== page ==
Casualty recording news & views

The items posted here illustrate why transparent, humanising casualty recording is crucial. Although news reports of casualties are a staple of journalism, less frequently explored are the complexities of the recording process, the immediate and long-term benefits of doing it properly and the many harms involved in failing to do so. This collection examines those issues.

Casualty Recording and the Law of Armed Conflict

First published 16th Apr 2014

Professor Susan Breau analyses the recommendations of a joint summary from Every Casualty and AOAV on UN and state casualty recording practice, exploring how casualty recording ensures Member State compliance with the Law of Armed Conflict   more...

Accepting truth, acknowledging loss: casualty records from Katyn to Afghanistan

First published 28th Oct 2013

A lack of transparency surrounding records of casualties in armed conflict continues to hamper reconciliation efforts everywhere from Poland to Afghanistan - even decades after the end of a conflict. The United States refusal to identify or publicly acknowledge drone strike casualties is a worrying continuation of this trend.  more...

Every Casualty and International Law: presentation to the ISMLLW

First published 19th Apr 2013

The Every Casualty team is dedicated to tracking developments in international law relating to casualty recording. On Friday February 15th, we presented on the topic of 'Casualty Recording: Legal Obligations and Current Practice', to the UK National Group of the International Society for Military Law and the Law of War (ISMLLW). more...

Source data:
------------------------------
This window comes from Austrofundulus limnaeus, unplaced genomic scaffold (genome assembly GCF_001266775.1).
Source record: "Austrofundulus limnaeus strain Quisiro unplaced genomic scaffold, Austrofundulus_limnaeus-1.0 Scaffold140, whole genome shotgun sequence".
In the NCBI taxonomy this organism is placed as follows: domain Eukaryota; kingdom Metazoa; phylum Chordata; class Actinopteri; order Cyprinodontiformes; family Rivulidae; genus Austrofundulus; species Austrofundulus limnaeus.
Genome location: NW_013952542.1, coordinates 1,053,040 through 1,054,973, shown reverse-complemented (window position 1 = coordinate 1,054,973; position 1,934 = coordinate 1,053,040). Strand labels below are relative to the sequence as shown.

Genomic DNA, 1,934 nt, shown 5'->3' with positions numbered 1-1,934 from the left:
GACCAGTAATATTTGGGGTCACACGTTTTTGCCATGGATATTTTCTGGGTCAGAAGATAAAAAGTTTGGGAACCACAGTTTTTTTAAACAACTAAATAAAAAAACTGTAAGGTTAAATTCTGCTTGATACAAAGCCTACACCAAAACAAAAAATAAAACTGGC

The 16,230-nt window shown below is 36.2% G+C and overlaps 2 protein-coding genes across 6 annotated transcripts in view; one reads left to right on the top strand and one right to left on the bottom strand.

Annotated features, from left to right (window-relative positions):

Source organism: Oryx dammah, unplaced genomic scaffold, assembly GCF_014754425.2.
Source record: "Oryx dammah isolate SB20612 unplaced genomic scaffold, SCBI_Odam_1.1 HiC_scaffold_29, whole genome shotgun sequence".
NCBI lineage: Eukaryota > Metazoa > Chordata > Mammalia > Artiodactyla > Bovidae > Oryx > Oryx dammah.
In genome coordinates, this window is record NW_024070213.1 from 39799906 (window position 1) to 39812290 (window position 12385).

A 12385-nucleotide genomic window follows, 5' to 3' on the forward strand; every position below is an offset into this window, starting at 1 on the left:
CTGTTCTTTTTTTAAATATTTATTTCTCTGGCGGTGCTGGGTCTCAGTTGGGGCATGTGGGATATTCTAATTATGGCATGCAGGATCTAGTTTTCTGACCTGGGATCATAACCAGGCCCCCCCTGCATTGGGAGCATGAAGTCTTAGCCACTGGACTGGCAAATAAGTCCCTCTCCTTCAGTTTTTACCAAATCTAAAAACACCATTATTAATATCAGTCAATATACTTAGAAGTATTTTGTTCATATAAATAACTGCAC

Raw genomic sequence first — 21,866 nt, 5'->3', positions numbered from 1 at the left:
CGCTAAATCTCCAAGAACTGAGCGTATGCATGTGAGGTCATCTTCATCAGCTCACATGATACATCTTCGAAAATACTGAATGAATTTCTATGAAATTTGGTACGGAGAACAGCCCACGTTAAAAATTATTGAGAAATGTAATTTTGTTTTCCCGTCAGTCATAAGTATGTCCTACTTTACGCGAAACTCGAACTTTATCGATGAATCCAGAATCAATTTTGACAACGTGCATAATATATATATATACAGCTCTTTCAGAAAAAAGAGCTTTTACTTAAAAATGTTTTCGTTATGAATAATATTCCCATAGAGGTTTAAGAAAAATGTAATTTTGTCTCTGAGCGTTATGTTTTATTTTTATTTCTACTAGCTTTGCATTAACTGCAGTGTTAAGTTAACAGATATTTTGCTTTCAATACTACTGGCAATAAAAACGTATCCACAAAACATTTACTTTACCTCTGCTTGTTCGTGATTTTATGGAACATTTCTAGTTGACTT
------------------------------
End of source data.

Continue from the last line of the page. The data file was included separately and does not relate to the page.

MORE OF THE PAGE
Drones and the legal obligation to record casualties: presentation by Professor Susan Breau

First published 25th Oct 2011

On Thursday 23 June at the Geneva Centre for Security Policy (GCSP), Oxford Research Group's everycasualty programme launched our major finding that there is a legal obligation to record every casualty of conflict, and that this obligation applies to the drone strikes being conducted in Pakistan and Yemen by the CIA. This is the presentation of Professor Susan Breau, Legal Consultant to everycasualty and Professor of International Law at Flinders University. more...

Drone warfare: cost and challenge

First published 20th Oct 2011

The repositioning of the United States' military strategy includes a great expansion in the use of armed drones to attack targets in Pakistan and Yemen. This development raises profound legal and ethical questions including the need to record the casualties of such attacks, argues Paul Rogers in this piece originally published on OpenDemocracy. more...